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Over on twitter SEO Roundtable there are now 2 Bill Lamberts arguing with each other!

Edited to add it is discus not twitter

[seroundtable.com ]
10:02 am on Sept 27, 2019 (gmt 0)

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@StupidIntelligent - Good point - We've made each location page as unique as possible (e.g. original city data, local reviews, advice etc). And some high ranking locations (with a lot of authoritative links) have dropped too. Competitors who follow similar strategy haven't been affected as much as us.
10:11 am on Sept 27, 2019 (gmt 0)

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Apparently original Bill Lambert posted this today:
----------
Today many will see poor metrics, high bounce rates & low session data.

The filters are being reapplied.

Next week could be big, the data will be analyzed and if they think they can push it harder they will.

---------------

Michael Martinez had this to say about him:

-------------
..Maybe he works in a Google kitchen, or the mail room. Not everyone who works at Google works on the algorithm teams. He could be a Webmaster support specialist, an advertising rep, a trainer, a conference logistics tech, one of the IT guys, or anyone of hundreds or thousands of jobs that don't directly contribute to the crawling, indexing, and ranking systems.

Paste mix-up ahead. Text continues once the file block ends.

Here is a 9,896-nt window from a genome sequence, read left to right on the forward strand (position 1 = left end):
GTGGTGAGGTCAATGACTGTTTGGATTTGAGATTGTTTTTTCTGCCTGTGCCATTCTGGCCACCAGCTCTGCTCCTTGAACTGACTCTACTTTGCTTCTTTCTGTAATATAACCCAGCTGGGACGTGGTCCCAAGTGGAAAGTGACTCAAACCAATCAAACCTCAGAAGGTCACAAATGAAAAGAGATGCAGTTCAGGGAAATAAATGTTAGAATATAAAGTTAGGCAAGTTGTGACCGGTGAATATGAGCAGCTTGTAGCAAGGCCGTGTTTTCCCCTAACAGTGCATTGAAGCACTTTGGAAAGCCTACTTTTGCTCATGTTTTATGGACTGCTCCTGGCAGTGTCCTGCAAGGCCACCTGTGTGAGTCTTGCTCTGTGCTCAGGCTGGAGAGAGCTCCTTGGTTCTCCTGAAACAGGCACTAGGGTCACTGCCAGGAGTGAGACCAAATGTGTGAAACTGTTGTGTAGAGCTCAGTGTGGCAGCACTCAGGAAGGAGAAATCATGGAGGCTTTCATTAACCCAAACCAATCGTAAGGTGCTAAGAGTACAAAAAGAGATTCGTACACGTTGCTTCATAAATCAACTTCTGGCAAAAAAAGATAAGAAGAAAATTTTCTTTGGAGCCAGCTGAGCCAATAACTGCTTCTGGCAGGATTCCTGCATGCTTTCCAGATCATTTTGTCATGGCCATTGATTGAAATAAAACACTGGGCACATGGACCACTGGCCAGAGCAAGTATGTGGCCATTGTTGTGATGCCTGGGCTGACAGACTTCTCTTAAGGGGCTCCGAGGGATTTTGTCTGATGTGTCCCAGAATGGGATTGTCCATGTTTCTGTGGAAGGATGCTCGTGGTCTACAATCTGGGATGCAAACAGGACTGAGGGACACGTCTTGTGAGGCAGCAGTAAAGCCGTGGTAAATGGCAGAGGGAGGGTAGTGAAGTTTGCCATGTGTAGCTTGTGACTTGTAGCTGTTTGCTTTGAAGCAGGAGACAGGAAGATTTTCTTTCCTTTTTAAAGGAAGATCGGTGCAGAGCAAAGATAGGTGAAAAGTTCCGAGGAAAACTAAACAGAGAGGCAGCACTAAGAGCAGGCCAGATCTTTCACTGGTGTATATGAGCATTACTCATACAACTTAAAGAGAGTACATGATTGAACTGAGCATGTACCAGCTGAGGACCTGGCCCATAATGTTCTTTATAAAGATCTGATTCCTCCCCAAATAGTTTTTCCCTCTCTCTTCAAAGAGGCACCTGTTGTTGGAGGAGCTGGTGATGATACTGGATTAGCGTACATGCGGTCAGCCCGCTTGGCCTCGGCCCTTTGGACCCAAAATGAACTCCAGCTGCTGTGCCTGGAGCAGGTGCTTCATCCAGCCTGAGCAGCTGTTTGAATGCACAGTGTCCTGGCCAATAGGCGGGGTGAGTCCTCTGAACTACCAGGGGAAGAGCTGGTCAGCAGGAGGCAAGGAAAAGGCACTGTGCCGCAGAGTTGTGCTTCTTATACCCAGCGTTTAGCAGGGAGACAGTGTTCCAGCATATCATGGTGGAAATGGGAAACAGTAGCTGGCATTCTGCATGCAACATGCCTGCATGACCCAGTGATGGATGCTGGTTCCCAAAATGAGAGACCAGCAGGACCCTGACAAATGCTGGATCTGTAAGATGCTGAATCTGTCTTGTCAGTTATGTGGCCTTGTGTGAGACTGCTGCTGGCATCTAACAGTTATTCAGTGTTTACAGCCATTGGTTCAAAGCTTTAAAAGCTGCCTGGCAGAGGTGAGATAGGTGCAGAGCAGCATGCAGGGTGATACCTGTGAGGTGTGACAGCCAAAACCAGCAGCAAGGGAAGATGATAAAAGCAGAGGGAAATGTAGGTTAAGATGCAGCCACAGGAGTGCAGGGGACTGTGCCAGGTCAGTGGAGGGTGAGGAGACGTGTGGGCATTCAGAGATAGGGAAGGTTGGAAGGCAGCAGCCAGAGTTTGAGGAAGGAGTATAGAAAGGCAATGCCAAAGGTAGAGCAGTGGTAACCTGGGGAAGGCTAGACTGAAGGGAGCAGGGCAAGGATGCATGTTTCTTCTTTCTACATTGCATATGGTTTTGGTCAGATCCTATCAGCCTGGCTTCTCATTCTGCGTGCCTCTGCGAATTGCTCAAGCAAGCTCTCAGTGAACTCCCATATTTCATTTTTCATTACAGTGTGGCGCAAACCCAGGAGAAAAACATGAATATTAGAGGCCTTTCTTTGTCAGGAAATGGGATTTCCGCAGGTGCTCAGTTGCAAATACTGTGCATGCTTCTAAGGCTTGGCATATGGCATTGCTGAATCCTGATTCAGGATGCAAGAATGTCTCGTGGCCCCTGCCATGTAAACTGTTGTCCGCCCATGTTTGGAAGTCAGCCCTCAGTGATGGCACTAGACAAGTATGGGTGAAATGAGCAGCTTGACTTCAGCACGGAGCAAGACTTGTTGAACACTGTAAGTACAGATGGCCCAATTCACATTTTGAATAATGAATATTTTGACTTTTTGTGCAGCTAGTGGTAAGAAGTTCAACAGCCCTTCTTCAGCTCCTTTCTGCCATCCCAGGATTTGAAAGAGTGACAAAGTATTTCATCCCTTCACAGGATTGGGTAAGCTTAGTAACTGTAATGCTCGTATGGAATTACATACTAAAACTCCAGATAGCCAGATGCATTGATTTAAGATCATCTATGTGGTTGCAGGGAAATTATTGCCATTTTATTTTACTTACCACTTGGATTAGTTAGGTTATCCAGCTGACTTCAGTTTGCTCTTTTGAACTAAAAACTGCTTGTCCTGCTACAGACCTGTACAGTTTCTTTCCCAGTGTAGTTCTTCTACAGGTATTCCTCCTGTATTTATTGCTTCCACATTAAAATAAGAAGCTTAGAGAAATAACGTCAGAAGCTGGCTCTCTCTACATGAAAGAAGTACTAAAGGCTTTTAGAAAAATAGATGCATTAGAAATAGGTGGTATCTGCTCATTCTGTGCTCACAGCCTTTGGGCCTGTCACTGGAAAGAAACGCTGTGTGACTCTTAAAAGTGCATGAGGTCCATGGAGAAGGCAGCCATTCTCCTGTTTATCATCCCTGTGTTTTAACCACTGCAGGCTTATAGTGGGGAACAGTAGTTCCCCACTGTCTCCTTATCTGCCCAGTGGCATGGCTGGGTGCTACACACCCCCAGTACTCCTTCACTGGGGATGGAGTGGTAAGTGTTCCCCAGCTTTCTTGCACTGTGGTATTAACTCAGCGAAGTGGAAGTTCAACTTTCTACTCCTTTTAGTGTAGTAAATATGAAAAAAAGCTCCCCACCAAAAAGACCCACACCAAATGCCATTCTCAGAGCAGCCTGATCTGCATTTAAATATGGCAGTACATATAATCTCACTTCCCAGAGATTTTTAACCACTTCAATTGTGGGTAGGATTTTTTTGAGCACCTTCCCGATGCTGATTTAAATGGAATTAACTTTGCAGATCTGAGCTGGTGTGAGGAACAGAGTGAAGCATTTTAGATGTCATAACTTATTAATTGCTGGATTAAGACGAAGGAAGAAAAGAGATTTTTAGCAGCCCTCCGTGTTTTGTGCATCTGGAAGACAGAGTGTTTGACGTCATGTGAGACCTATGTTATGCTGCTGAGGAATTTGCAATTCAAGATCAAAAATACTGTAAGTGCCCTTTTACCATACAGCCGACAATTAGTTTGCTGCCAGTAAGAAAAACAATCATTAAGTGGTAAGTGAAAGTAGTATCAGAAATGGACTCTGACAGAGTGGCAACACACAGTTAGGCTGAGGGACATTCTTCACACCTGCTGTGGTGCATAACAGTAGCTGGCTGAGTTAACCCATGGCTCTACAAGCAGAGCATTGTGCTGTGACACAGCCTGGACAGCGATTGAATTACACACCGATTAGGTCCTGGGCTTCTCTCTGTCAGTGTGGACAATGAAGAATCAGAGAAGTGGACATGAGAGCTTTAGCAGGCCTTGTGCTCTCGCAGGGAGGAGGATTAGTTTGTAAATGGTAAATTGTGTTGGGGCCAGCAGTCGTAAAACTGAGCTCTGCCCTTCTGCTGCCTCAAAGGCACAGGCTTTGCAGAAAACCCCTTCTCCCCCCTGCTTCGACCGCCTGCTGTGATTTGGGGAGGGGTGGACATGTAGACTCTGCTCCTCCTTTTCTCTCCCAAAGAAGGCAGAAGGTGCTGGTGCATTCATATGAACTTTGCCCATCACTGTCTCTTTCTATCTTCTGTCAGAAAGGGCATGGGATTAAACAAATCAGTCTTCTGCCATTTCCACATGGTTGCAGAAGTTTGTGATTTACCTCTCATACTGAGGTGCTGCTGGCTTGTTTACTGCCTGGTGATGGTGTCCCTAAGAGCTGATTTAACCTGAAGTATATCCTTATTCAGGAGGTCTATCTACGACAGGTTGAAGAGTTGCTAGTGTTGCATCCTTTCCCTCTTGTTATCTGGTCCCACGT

-------------
10:56 am on Sept 27, 2019 (gmt 0)

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he did predict this update and also there was a post from Barry from SERT that confirmed that the same Bill Lambert posted from the same IP etc when people where questioning if there was an impostor - not saying it never happens but the genuine one does seems to post often enough.

I did not see the post where Barry confirmed Bill was the same poster as before, but it's good Barry took the time to respond. It does look like some of his posts were deleted from the one post about the update rolling out. And it looks like there is a lot of Bill bashing going on in another. Which is why coming here to learn of the latest news is a far more pleasant experience.

@HereWeGo123

Do you think (or anybody here) that this logic can be attributed to the fact that on certain days, whether it’s this update, or other updates., confirmed or otherwise, or on just regular days, when organic rankings appear stable or even better than usual, the traffic is still lower?

Not to say that personalization doesn’t exist, But whatever happen to the mindset of just that sometimes certain keywords at certain times are simply not searched by users? Or some days you just don’t rank as highly as other days? Or some days when google is releasing something, there’s a lot of flux in many of your keywords, which results in less people naturally landing on your page?